Max Scherzer looks to continue his recent stretch of sublime dominance against the Dodgers on Friday night. (Jonathan Newton/The Washington Post)

The Washington Nationals will not have played a full baseball game in four days by the time they arrive at Nationals Park for their series opener against the Dodgers on Friday evening. Forecasts favor that streak extending to five days because record rainfall is expected in D.C. into Saturday morning. Whenever the series begins — and, just as uncertain, whenever it ends — this mid-May matchup will probably look a lot different than anyone expected when the season began.

DODGERS DOWN IN THE DUMPS

Before this season began, many experts thought the Dodgers would win the National League West. Still more thought they might win the National League pennant. After all, they came within a game of being World Series champions in 2017, and didn’t lose any of the key pieces that got them there this winter.

But many of those pieces have been hit by injuries this year. They began the season without third baseman Justin Turner, who has since returned. They lost shortstop Corey Seager to Tommy John surgery on his throwing arm, a huge blow to their lineup, and one that might just vault Nationals shortstop Trea Turner into the position of best all-around active shortstop in the National League. Ace Clayton Kershaw is on the disabled list with biceps tendinitis and not nearing a return. Closer Kenley Jansen has not looked as powerful or dominant as he used to.

To top it all off, they are simply not playing well, and have just one more win than the hapless Miami Marlins after beating them in Thursday’s series finale. To that extent, they will come to D.C. Friday with some degree of momentum. But by any other measurement, they are in free fall, with no stabilizing influence in sight.

WHEN IT RAINS, IT POURS

The Nationals got more frustrating injury news on Thursday’s day off, announcing that catcher Matt Wieters underwent surgery to repair his left hamstring — a procedure that will likely sideline him for some time. In the meantime, Pedro Severino will be the Nationals’ starting catcher, backed in the interim by longtime organizational favorite Spencer Kieboom. But the Nationals did not feel comfortable entering spring training with Wieters and Severino as their tag-team, as indicated by their pursuit of Miguel Montero. They likely will look elsewhere for help until Wieters returns.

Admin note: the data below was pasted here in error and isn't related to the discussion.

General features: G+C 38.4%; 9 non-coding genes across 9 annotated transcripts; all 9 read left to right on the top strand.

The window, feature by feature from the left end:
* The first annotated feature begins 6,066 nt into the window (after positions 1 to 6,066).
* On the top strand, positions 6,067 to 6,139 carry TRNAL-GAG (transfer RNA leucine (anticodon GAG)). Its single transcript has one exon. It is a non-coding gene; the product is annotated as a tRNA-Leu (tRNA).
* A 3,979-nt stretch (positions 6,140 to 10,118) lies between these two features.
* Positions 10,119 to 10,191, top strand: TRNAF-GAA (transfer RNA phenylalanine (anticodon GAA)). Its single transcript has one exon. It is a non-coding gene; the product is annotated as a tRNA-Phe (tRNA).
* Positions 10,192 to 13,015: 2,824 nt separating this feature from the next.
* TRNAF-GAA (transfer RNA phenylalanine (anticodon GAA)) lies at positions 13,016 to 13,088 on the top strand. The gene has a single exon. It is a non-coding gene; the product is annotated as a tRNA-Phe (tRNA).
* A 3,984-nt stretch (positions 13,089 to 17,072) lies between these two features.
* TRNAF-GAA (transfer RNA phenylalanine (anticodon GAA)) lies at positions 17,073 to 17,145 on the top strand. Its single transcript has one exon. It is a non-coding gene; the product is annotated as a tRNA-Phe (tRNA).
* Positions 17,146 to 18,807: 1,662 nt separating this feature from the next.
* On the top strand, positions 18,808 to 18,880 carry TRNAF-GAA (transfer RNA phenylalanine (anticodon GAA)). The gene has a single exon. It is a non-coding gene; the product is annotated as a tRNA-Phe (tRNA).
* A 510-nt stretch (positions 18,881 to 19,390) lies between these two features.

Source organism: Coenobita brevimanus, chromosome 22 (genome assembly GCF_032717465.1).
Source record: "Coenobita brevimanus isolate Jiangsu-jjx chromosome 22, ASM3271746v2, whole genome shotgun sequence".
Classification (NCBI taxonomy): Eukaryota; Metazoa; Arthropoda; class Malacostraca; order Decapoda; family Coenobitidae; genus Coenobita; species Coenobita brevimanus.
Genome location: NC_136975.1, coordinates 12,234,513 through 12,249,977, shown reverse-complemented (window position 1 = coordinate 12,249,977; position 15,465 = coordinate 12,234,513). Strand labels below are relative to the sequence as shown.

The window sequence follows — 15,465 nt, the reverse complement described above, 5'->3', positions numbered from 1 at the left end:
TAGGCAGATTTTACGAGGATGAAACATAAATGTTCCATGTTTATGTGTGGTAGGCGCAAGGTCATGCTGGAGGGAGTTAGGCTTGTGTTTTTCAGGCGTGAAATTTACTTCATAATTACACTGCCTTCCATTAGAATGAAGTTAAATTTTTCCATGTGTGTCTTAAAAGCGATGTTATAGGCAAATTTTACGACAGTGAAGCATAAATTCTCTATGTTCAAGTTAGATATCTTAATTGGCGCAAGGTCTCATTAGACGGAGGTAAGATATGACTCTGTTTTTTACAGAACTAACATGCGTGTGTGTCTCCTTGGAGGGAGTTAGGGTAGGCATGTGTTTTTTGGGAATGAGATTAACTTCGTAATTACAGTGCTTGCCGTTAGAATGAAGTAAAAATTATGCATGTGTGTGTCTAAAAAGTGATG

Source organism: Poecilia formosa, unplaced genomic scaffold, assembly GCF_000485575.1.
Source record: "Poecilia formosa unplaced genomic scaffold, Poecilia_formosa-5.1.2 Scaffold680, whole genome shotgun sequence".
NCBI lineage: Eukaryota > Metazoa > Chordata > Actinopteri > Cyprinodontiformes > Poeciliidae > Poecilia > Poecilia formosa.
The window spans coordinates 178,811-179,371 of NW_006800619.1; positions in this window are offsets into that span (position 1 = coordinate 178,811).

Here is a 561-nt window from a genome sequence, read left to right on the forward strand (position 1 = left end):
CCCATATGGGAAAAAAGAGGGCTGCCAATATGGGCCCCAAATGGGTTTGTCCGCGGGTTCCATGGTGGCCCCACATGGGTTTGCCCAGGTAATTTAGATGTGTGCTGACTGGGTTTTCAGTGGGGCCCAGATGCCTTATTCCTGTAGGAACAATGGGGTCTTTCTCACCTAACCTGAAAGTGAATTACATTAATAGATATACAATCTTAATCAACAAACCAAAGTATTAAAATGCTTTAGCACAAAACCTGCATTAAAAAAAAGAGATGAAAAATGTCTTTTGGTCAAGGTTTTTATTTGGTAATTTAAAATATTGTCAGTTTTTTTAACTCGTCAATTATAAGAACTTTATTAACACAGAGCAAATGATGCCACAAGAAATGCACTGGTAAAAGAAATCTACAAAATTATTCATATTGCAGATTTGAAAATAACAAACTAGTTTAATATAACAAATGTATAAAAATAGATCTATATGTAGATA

None of the other injured Nationals — Daniel Murphy, Adam Eaton, etc. — will be back in time for this weekend’s series. Ryan Zimmerman will be eligible to come off the disabled list next week, so whether he does baseball activities this weekend will likely indicate his status.

In his absence, recently acquired first baseman Matt Reynolds will become increasingly important this weekend because the Nationals will face two left-handers, Rich Hill and Alex Wood. Though Manager Dave Martinez has been comfortable putting Matt Adams in the lineup against lefties, he would prefer not to, and now has a right-handed hitting alternative to play at first base — so long as he finds a capable right-handed hitting option to play left.

Moises Sierra has struggled lately, so Martinez may choose to move Howie Kendrick to left and play Wilmer Difo at second base against lefties. Reynolds, however, actually fares just slightly better against left-handed pitching (.788 career OPS) than he does right-handed pitching (.785 OPS). Zimmerman owns a .905 OPS against lefties in his career.

MOMENTUM KILLER OR STRENGTH BUILDER?

At the time of this week’s rainouts against the Yankees, the Nationals had won 13 of 15 and were deep in a charge up the National League East standings. One might wonder what effect this week’s rainouts will have — whether they might slow that momentum to a halt. But the good news is that no one in the Nationals’ lineup was on any kind of torrid hot streak at the time of the rainouts. Anthony Rendon was hitting well. Adams had cooled somewhat. Bryce Harper was driving the ball better by the end of last weekend’s series in Arizona, but was not in one of those crazy Harper streaks he sometimes falls into.

If anything, the off-days could give the Nationals’ pitching staff a chance to recharge. The big names at the back of the bullpen can rest — four days for Sammy Solis, Ryan Madson and Brandon Kintzler — and five for Sean Doolittle. Given that all of them are on pace for a record number of appearances this season, joking about their arms falling off now and then, the rest can only help.

PITCHING PROBABLES

Fri.: RHP Max Scherzer vs. RHP Ross Stripling

Sat.: RHP Tanner Roark vs. LHP Rich Hill

Sun.: RHP Stephen Strasburg vs. LHP Alex Wood

More on the Nationals:

As Matt Wieters has surgery on left hamstring, Nationals likely to hunt for catcher

Mailbag: Why do the Nats always lie about injuries? (Well, maybe not always.)

Thomas Boswell: The Nationals’ bullpen prayed for rain, and now it has a chance for much-needed reset

When it comes to Bryce Harper, doing enough means always doing more

Bryce Harper won’t play any games with N.Y. media